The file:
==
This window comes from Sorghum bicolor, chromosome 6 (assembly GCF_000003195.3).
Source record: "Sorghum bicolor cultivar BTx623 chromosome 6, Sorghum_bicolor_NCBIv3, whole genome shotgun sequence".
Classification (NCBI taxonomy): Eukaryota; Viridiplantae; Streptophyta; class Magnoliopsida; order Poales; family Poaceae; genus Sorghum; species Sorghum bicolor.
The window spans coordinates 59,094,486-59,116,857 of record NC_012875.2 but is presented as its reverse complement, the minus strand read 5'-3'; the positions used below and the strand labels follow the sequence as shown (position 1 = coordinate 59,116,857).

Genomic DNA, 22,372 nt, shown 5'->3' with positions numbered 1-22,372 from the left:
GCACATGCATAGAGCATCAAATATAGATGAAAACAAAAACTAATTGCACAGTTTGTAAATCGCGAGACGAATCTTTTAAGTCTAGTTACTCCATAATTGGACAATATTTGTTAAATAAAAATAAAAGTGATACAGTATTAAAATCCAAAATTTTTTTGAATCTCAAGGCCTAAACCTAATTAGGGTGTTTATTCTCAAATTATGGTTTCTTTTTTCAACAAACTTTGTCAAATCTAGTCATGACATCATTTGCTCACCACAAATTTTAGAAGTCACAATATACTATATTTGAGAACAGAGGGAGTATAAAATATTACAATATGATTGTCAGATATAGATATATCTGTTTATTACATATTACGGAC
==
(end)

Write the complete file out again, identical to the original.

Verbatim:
This window comes from Sorghum bicolor, chromosome 6 (assembly GCF_000003195.3).
Source record: "Sorghum bicolor cultivar BTx623 chromosome 6, Sorghum_bicolor_NCBIv3, whole genome shotgun sequence".
Classification (NCBI taxonomy): Eukaryota; Viridiplantae; Streptophyta; class Magnoliopsida; order Poales; family Poaceae; genus Sorghum; species Sorghum bicolor.
The window spans coordinates 59,094,486-59,116,857 of record NC_012875.2 but is presented as its reverse complement, the minus strand read 5'-3'; the positions used below and the strand labels follow the sequence as shown (position 1 = coordinate 59,116,857).

Genomic DNA, 22,372 nt, shown 5'->3' with positions numbered 1-22,372 from the left:
GCACATGCATAGAGCATCAAATATAGATGAAAACAAAAACTAATTGCACAGTTTGTAAATCGCGAGACGAATCTTTTAAGTCTAGTTACTCCATAATTGGACAATATTTGTTAAATAAAAATAAAAGTGATACAGTATTAAAATCCAAAATTTTTTTGAATCTCAAGGCCTAAACCTAATTAGGGTGTTTATTCTCAAATTATGGTTTCTTTTTTCAACAAACTTTGTCAAATCTAGTCATGACATCATTTGCTCACCACAAATTTTAGAAGTCACAATATACTATATTTGAGAACAGAGGGAGTATAAAATATTACAATATGATTGTCAGATATAGATATATCTGTTTATTACATATTACGGAC